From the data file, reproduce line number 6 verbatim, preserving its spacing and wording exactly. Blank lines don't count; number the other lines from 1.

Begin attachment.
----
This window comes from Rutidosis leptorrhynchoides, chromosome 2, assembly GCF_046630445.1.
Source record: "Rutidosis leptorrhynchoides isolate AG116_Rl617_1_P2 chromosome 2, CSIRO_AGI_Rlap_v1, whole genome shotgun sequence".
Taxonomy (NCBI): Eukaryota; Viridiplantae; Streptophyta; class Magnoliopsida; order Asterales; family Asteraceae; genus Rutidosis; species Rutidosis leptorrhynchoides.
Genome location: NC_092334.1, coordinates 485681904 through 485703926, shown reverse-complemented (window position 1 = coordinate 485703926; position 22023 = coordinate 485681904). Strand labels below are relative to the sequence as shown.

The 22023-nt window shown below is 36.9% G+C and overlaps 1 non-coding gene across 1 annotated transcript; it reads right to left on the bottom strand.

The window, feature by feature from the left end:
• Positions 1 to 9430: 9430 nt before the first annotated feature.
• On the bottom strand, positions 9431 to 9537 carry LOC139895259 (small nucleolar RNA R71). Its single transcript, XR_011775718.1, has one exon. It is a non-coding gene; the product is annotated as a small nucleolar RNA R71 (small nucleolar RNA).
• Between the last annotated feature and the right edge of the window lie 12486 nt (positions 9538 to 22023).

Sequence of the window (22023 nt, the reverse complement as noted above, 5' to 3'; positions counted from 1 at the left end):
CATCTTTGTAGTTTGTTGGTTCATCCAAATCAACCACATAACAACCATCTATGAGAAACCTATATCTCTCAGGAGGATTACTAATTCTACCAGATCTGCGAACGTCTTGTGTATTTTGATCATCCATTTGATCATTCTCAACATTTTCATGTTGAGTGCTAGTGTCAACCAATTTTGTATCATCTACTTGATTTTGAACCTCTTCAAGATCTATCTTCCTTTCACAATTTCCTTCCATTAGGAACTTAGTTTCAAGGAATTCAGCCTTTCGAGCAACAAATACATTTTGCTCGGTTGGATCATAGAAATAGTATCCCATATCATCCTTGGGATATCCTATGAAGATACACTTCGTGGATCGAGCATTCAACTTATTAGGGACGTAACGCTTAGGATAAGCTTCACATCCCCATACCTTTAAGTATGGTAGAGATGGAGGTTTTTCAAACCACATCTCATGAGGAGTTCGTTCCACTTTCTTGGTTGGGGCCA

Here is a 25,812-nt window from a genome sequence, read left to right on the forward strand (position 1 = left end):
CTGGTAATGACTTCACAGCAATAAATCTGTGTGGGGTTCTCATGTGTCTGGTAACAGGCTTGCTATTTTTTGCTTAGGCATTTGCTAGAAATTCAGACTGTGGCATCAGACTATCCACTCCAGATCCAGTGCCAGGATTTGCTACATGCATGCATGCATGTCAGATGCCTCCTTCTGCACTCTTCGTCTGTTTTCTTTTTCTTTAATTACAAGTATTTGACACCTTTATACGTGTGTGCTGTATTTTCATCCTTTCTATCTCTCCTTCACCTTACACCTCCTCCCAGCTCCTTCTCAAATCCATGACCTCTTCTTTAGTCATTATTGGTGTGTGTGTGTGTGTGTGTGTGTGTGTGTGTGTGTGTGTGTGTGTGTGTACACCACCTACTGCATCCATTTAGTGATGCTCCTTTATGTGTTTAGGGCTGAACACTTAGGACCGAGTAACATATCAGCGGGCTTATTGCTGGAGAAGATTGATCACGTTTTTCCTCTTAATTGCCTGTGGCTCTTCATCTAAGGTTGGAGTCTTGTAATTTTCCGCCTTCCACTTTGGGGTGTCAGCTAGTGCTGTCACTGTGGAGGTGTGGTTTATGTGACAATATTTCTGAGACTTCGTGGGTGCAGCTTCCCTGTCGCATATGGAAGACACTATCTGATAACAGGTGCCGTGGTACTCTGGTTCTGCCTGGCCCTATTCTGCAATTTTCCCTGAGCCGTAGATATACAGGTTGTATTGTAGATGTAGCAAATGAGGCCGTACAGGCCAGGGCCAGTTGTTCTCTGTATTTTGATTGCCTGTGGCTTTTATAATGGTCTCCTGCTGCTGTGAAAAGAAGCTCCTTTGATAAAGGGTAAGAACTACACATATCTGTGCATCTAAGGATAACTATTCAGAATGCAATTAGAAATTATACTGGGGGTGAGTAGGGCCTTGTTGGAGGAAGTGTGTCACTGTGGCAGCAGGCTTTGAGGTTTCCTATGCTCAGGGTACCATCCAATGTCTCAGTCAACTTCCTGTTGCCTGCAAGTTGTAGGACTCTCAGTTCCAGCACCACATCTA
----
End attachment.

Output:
The window, feature by feature from the left end: